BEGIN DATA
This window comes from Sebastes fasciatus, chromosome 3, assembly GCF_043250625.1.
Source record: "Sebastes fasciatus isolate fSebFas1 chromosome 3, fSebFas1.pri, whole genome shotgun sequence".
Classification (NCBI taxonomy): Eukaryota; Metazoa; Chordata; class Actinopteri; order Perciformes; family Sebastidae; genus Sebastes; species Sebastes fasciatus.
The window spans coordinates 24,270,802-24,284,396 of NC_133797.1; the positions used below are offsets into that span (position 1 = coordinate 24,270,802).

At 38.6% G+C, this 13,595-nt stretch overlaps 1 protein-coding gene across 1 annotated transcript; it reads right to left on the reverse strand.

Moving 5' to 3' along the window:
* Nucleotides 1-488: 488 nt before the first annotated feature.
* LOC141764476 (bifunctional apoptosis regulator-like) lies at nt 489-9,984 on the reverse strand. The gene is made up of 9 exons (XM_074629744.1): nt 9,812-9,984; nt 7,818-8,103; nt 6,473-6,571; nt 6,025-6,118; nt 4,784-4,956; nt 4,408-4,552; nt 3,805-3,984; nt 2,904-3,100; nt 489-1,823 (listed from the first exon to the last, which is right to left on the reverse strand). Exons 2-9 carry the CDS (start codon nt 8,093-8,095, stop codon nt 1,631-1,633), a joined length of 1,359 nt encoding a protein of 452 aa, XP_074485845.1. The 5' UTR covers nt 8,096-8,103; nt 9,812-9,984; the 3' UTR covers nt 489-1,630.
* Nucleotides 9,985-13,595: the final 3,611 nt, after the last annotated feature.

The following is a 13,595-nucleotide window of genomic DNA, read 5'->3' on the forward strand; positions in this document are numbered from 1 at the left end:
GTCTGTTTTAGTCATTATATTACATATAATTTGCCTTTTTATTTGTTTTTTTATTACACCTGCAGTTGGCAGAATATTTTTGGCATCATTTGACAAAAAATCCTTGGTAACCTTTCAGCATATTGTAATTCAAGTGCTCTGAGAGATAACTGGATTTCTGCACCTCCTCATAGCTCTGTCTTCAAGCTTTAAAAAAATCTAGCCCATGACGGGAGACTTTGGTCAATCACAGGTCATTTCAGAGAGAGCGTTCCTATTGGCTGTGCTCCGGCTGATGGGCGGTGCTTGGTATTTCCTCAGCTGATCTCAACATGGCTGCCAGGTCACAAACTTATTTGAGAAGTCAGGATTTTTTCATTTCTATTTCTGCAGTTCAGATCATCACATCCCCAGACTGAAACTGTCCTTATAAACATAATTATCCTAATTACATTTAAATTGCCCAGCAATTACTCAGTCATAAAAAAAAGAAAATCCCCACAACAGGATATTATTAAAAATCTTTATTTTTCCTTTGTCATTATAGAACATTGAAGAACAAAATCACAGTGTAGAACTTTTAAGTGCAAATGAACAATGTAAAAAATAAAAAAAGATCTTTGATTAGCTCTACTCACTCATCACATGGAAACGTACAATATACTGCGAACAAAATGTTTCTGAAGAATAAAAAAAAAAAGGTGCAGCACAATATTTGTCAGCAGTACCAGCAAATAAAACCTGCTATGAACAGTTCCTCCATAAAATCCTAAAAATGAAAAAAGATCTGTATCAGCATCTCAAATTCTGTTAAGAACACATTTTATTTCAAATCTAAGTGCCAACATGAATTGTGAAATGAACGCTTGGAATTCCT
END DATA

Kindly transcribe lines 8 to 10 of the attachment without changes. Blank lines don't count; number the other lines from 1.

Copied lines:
* LOC141764476 (bifunctional apoptosis regulator-like) lies at nt 489-9,984 on the reverse strand. The gene is made up of 9 exons (XM_074629744.1): nt 9,812-9,984; nt 7,818-8,103; nt 6,473-6,571; nt 6,025-6,118; nt 4,784-4,956; nt 4,408-4,552; nt 3,805-3,984; nt 2,904-3,100; nt 489-1,823 (listed from the first exon to the last, which is right to left on the reverse strand). Exons 2-9 carry the CDS (start codon nt 8,093-8,095, stop codon nt 1,631-1,633), a joined length of 1,359 nt encoding a protein of 452 aa, XP_074485845.1. The 5' UTR covers nt 8,096-8,103; nt 9,812-9,984; the 3' UTR covers nt 489-1,630.
* Nucleotides 9,985-13,595: the final 3,611 nt, after the last annotated feature.

The following is a 13,595-nucleotide window of genomic DNA, read 5'->3' on the forward strand; positions in this document are numbered from 1 at the left end: